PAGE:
The Reserve Bank of Malawi (RBM) has ruled out any possibility of cutting the Liquidity Reserve Requirement (LRR) from the current 15.5 percent as proposed by some money market analysts.
RBM Governor Charles Chuka has argued that revising downwards the LLR now could backfire by fostering the growth of money supply in the economy which, he said, is inflationary.
LLR is most often used as a monetary policy tool for influencing the countryâ€™s borrowing and interest rate by changing the amount of funds available for a bank to lend out.
Â â€œWe cannot interfere with this policy framework. It can create room for more credit in the private sector. We want to contain growth of money stock at the moment,â€ said Chuka last week at a cocktail organised by the Association of Business Journalists (ABJ) in Lilongwe.
Every commercial bank is obligated to hold minimum reserves for its customer deposits in form of cash which is physically stored at the central bank called LRR.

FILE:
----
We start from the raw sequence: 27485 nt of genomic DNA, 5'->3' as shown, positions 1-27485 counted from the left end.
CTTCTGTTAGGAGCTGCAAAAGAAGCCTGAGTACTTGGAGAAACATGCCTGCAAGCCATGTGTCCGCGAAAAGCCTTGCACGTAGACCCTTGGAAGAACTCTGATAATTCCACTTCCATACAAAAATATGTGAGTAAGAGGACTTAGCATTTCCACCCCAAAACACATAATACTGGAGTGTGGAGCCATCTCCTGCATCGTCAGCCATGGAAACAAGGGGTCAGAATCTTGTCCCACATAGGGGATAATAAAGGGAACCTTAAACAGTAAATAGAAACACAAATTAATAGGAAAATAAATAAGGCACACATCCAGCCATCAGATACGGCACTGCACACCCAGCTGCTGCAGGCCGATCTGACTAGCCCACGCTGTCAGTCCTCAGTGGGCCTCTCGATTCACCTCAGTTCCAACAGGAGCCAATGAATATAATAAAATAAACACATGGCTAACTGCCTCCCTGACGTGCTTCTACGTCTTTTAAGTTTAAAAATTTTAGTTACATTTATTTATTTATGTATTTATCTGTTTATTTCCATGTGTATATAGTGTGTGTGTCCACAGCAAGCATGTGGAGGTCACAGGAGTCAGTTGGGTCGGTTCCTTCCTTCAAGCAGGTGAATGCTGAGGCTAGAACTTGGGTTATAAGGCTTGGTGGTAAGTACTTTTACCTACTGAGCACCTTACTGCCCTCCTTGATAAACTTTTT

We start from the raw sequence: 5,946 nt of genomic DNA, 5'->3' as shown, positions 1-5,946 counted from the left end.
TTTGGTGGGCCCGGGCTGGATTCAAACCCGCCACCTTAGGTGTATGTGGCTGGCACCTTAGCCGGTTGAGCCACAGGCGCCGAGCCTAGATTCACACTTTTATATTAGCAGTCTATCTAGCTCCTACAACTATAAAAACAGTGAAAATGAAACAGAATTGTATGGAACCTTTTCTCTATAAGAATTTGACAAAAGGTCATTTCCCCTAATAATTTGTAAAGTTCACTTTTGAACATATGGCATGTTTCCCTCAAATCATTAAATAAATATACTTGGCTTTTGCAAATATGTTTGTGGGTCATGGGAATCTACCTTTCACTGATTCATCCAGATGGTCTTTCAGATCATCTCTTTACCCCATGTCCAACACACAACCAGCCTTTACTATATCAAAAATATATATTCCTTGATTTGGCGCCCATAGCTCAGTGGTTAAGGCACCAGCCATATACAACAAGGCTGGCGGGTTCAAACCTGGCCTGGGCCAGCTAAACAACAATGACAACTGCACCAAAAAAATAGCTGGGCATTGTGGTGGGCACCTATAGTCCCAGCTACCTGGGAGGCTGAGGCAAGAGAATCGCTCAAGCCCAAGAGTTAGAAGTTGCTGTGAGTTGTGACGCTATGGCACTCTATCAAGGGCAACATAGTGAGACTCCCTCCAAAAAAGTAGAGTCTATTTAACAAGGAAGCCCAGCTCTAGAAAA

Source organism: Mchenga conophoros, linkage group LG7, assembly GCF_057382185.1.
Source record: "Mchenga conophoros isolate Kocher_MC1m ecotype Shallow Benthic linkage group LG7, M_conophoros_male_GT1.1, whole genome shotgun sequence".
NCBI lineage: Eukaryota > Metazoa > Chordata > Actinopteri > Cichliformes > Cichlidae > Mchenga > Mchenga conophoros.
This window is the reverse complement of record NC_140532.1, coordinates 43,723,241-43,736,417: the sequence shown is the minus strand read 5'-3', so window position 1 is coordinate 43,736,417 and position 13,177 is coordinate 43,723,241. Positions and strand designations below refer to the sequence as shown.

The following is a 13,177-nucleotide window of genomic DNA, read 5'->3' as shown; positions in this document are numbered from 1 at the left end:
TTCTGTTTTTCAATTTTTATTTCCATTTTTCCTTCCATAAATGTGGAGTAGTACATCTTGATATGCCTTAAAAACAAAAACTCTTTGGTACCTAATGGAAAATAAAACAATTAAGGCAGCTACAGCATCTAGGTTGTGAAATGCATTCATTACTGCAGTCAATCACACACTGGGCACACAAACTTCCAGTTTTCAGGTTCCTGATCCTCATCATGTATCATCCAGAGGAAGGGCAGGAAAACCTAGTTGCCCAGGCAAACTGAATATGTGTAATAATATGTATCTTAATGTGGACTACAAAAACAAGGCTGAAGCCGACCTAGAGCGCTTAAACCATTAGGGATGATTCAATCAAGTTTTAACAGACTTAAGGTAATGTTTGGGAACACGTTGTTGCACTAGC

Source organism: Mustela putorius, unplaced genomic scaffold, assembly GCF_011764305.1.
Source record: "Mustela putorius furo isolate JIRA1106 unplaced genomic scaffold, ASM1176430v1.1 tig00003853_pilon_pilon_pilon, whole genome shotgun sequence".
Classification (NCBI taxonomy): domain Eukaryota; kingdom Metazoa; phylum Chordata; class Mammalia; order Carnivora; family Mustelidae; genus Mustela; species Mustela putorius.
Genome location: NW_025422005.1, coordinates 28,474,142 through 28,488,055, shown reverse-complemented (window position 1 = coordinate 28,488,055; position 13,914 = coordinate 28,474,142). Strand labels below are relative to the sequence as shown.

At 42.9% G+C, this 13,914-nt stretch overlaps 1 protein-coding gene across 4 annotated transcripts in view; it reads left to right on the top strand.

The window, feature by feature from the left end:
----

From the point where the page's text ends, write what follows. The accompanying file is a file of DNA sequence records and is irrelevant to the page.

In Malawi, for every K100 deposited at the bank, K15.50 goes to the RBM and stays idle, leaving the commercial bank to transact with the remaining K84.50.
However, money market analysts have been pressing the central bank to consider cutting the LLR to help stressed banks have more cash and normalise their balance sheets.
Alliance Capital Limited chief executive officer James Chikavu Nyirenda said in July that Malawiâ€™s LRR, which has been static at 15.5 percent for some time, is one of the highest in the entire Southern Africa Development Community (Sadc), which has an average LLR of 10 percent.
â€œWe might see the RBM lowering this [LRR] in line with the region as one way of mitigating the bankâ€™s liquidity positions,â€ he said.
But Chuka said much as the cutting of LLR could help ease the liquidity problems facing some banks, the monetary policy measures being pursued at present continue to bear fruits, arguing that most banks are out of the discount window borrowing.
â€œWe donâ€™t reward bad management [in the banking sector], but at the same time we donâ€™t want them to close,â€ he said.
Meanwhile, Monetary Policy Committee (MPC) of RBM met last Wednesday and decided to maintain the bank rate at 21 percent.